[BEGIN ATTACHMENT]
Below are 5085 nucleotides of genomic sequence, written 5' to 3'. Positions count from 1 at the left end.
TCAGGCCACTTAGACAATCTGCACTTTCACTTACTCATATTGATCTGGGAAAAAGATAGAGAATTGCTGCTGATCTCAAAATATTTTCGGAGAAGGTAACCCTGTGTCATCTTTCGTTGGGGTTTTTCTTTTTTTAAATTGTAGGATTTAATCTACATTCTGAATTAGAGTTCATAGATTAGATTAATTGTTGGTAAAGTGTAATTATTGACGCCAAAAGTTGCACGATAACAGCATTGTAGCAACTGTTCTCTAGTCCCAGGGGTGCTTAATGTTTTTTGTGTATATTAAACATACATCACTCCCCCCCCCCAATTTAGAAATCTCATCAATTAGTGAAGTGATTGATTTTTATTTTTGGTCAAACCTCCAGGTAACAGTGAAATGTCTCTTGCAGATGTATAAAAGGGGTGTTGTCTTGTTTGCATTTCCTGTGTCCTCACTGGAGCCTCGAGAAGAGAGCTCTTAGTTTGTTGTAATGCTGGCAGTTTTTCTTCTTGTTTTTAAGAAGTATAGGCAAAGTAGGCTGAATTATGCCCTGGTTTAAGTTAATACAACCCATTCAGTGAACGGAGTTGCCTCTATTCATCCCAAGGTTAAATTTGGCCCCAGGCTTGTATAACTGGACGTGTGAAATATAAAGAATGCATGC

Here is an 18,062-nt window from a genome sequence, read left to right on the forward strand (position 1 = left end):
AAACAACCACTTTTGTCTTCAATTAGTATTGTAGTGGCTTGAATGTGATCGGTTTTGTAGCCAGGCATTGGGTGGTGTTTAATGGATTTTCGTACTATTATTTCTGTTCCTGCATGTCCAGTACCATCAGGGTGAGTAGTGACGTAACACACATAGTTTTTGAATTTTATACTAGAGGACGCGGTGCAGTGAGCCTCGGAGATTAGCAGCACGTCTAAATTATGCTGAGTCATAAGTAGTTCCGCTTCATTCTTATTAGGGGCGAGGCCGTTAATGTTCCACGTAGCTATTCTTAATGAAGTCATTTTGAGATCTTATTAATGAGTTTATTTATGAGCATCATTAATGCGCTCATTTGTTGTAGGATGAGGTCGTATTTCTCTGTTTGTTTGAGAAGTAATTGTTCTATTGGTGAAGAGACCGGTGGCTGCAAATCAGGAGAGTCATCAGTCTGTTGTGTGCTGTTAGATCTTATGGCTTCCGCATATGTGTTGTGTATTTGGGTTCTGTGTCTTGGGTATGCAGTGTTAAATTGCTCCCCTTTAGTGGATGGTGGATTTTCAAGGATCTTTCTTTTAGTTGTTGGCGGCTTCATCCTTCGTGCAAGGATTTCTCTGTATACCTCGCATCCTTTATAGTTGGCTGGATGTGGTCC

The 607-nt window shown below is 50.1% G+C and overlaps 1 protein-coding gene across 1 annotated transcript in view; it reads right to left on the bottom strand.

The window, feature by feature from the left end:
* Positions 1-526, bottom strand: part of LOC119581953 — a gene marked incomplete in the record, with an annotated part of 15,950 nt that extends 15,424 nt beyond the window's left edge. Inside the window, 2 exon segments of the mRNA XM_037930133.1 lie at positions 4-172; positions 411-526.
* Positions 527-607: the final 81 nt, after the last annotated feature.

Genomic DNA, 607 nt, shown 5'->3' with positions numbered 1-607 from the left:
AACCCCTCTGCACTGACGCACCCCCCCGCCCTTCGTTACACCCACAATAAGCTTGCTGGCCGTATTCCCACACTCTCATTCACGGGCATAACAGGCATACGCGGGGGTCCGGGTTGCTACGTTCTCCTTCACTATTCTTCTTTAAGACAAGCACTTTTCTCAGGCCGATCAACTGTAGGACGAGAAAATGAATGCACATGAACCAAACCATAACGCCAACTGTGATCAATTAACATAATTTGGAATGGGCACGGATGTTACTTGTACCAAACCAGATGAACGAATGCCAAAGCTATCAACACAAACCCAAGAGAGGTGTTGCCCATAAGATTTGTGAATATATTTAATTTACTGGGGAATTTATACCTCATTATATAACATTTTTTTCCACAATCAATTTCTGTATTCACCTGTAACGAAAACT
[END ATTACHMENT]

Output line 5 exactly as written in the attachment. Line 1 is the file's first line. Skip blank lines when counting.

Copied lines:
The 607-nt window shown below is 50.1% G+C and overlaps 1 protein-coding gene across 1 annotated transcript in view; it reads right to left on the bottom strand.